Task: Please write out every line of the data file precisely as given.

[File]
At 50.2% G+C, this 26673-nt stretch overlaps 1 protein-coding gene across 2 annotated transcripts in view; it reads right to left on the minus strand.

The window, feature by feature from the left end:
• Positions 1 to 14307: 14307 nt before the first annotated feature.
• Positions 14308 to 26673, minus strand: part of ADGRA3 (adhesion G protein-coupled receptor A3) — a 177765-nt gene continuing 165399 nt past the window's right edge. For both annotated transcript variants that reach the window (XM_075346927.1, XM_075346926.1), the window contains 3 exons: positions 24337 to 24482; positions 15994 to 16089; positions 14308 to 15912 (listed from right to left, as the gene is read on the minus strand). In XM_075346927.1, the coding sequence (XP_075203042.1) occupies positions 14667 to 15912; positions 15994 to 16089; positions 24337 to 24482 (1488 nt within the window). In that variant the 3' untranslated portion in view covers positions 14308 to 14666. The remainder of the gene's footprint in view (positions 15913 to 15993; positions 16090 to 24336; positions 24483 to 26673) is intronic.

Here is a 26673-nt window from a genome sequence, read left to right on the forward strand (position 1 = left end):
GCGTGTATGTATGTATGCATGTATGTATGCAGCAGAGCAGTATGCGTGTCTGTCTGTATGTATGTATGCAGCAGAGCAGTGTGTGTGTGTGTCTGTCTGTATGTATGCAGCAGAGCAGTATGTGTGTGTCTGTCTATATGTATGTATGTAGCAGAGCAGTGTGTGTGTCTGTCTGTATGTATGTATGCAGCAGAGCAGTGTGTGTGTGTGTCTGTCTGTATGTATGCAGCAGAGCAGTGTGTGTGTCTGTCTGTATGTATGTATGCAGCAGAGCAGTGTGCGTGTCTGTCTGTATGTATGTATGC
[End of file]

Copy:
At 50.2% G+C, this 26673-nt stretch overlaps 1 protein-coding gene across 2 annotated transcripts in view; it reads right to left on the minus strand.

The window, feature by feature from the left end:
• Positions 1 to 14307: 14307 nt before the first annotated feature.
• Positions 14308 to 26673, minus strand: part of ADGRA3 (adhesion G protein-coupled receptor A3) — a 177765-nt gene continuing 165399 nt past the window's right edge. For both annotated transcript variants that reach the window (XM_075346927.1, XM_075346926.1), the window contains 3 exons: positions 24337 to 24482; positions 15994 to 16089; positions 14308 to 15912 (listed from right to left, as the gene is read on the minus strand). In XM_075346927.1, the coding sequence (XP_075203042.1) occupies positions 14667 to 15912; positions 15994 to 16089; positions 24337 to 24482 (1488 nt within the window). In that variant the 3' untranslated portion in view covers positions 14308 to 14666. The remainder of the gene's footprint in view (positions 15913 to 15993; positions 16090 to 24336; positions 24483 to 26673) is intronic.

Here is a 26673-nt window from a genome sequence, read left to right on the forward strand (position 1 = left end):
GCGTGTATGTATGTATGCATGTATGTATGCAGCAGAGCAGTATGCGTGTCTGTCTGTATGTATGTATGCAGCAGAGCAGTGTGTGTGTGTGTCTGTCTGTATGTATGCAGCAGAGCAGTATGTGTGTGTCTGTCTATATGTATGTATGTAGCAGAGCAGTGTGTGTGTCTGTCTGTATGTATGTATGCAGCAGAGCAGTGTGTGTGTGTGTCTGTCTGTATGTATGCAGCAGAGCAGTGTGTGTGTCTGTCTGTATGTATGTATGCAGCAGAGCAGTGTGCGTGTCTGTCTGTATGTATGTATGC